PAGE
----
Book Review

Seeds of Fire
China and the Story Behind the Attack on America

Gordon Thomas
Dandelion Books, 2001, 523 pages


F or the past several years, mainland China has adopted an increasingly adversarial role to the United States. After 9/11, some Chinese disgraced themselves to the world by celebrating the deaths in New York and Washington, D.C., calling the very future of China's relationship with the rest of the civilized world into question. Thus there is a great need for background information on China and their reasons for attempting to reignite the Cold War.

Gordon Thomas, the author of Gideon's Spies, a shallow and sensationalistic book about Israel's Mossad, goes completely off the deep end in this book, presenting a variety of improbable conspiracy theories along with everything he can find that relates in any way to China. Unfortunately, it's not enough to make a coherent case and the book comes perilously close to sinking into the muck of sleazy sensationalism.

The first few chapters discuss the PROMIS information-gathering software fiasco, in which Israeli programmers inserted a back door into software used by intelligence agencies around the world, including the United States, enabling Israel to access some of America's most closely-held secrets. He also discusses the Wen Ho Lee nuclear spying case, for which the author invents a conspiracy theory that is so bizarre that it is not worth repeating.

The author then returns to his favorite subject, the Mossad, claiming that Mossad secretly buys plutonium from the Russian mafia, stolen from the Russian labs Chelyabinsk-70 and Arzamas-16, in order to prevent it from falling into the hands of terrorists, and that Israel built its nuclear arsenal using fissionable material stolen from America. This section and the section on PROMIS, although interesting, have little to do with China.

The largest part of the book is a rehash of well-known information about the Chinese democracy movement and Tiananmen. Remember Wu`er Kaixi and Chai Ling? This section appears to have been written a number of years ago, suggesting that this was originally intended to be a book about the Tiananmen massacre. As such, it evidently must have been unpublishable, but now is dressed up as a book on terrorism by enclosing it between new chapters about Bush, Iraq, and Mossad. It contains no new information about Tiananmen, and does not even discuss the memoirs of a Chinese government official that were released a few years back. The author then attempts to integrate Tiananmen into his main theme, that China, in collusion with Israel, is spying on America. Toward this end, he claims, unconvincingly, that the U.S. government under George Bush the Elder made a deal to "forget" the Tiananmen massacre in order to prevent China from vetoing the anti-Iraq U.N. resolution that preceded the Persian Gulf War, and to acquire intelligence on Chinese Silkworm missile locations in Iraq.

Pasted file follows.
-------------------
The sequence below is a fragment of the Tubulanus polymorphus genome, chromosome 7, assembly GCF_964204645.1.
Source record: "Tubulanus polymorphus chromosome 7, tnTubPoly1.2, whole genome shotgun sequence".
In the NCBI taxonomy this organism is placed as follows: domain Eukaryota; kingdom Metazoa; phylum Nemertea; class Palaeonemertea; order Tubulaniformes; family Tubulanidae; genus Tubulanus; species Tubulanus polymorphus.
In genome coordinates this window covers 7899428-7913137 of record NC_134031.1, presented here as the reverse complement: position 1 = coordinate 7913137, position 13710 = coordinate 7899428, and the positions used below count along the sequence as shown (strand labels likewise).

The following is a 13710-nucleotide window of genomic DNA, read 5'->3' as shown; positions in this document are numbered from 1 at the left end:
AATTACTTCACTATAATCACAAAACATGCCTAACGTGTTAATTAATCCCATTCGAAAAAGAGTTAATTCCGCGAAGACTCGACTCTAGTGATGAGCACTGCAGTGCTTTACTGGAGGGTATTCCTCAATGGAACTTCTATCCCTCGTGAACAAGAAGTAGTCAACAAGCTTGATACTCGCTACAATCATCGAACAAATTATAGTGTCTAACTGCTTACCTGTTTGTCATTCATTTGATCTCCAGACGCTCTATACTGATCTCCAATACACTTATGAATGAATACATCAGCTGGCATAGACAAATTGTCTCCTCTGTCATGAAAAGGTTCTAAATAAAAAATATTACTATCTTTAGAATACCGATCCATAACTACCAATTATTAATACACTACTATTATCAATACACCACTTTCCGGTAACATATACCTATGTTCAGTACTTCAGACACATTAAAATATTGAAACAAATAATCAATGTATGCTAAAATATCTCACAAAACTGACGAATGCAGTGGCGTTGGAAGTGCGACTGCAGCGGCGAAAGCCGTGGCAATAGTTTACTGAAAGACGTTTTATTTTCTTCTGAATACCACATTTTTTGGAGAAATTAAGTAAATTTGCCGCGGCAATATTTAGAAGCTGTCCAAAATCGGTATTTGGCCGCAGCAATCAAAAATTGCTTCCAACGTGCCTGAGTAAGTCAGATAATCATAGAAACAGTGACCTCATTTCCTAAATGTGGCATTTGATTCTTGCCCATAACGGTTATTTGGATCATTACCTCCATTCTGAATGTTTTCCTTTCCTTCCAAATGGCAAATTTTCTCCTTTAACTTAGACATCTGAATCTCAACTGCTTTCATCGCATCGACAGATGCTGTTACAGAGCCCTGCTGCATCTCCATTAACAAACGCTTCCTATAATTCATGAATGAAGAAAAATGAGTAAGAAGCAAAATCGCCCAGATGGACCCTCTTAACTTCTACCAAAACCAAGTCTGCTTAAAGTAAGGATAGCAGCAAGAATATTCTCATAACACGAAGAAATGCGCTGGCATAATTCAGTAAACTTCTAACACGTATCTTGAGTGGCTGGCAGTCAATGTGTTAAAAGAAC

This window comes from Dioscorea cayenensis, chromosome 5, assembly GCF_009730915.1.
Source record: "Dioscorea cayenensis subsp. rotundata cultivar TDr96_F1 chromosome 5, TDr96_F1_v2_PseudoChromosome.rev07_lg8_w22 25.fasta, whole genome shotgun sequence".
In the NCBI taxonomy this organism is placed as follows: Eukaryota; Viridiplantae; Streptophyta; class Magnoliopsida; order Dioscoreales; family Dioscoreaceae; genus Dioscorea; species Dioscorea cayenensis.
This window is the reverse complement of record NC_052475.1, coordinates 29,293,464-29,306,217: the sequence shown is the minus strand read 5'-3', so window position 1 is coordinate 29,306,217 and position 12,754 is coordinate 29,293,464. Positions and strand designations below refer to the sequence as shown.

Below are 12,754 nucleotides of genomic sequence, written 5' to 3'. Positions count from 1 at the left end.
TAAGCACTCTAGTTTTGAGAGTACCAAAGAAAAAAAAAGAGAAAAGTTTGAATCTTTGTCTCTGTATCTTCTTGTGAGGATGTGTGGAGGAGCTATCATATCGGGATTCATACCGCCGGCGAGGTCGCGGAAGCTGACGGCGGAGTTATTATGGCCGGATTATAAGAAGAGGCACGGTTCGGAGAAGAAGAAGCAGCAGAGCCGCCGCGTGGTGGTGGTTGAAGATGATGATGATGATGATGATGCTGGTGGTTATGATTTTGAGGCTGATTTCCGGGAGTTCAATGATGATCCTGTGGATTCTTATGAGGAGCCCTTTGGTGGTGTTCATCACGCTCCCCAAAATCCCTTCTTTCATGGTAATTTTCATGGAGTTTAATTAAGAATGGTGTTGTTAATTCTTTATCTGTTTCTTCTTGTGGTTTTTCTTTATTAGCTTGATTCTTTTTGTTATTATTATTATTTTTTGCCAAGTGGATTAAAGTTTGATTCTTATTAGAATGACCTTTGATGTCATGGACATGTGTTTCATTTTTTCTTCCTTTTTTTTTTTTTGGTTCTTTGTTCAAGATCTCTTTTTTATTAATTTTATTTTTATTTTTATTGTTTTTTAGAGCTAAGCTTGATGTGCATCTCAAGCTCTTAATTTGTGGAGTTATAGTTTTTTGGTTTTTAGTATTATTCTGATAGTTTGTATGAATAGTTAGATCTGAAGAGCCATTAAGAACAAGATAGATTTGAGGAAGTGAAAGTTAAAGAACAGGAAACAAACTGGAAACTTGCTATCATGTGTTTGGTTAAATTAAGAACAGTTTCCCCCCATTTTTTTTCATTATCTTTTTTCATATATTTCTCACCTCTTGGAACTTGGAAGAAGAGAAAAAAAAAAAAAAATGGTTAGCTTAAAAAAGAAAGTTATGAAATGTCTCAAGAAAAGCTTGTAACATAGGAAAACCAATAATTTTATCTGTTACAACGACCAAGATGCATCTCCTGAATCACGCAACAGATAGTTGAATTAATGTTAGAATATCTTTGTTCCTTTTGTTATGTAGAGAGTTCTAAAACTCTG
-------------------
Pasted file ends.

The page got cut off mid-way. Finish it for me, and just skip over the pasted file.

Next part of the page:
Despite its lack of organization, the book is highly readable and does contain some accurate information, which mixes seamlessly with factual errors, exaggerations, misspellings of Russian place names, and a certain amount of sheer fantasy rampant throughout the book.

As for the title, it is unclear which "attack on America" the author might be referring to. Tiananmen? The PROMIS cyberattacks? The 9/11 terrorist attacks? The description on the back cover of the recent CIA prediction that China is targeting the U.S. with land- and sea-based nuclear missiles and building short-range nuclear-tipped cruise missiles to use against its neighbors is only covered in the last few pages of this book, while the discordance between its contents and the title and back cover make the book appear to be a craven attempt by the author, the publisher, or both, to capitalize on the anti-terrorist sentiment that developed following 9/11. No evidence of China's involvement in 9/11 is presented, and there is no information in this book on China's intelligence agencies, no discussion of their global strategy or their plans to engage in "asymmetric warfare", and no explanation of why their government is trying to brainwash its population with a brand of virulent anti-American hysteria not seen since the 1970s.

Also, although the subtitle of the book is "China and the Story Behind the Attack on America", the header on each page says "Seeds of Fire: China's Voices of Conscience", confirming that this was indeed originally a book about the Tiananmen massacre. It must have been difficult to think of a good title for this book. How about "Seeds of Fire: Tiananmen, Mossad, Bush, and the story of America's Secret Interdimensional Transporter"? I'd buy it.

In the last chapter, the author bypasses the eight Clinton years entirely and skips from Bush the Elder to events occurring during the presidency of George 'Dubya' Bush. On page 462, the book finally gets to the famous top-secret CIA predictions regarding China mentioned on the back cover, and discusses new revelations from defectors from the Chinese CSIS. Excerpts of the CIA paper are given in an appendix.

If only I had finished reading the author's book on the Mossad instead of tossing it aside and reading Israel's Secret Wars: A History of Israel's Intelligence Services, which although published in 1991, is the best book on the subject, I would have known better than to get Seeds of Fire. When will I ever learn.

February 2, 2002 Back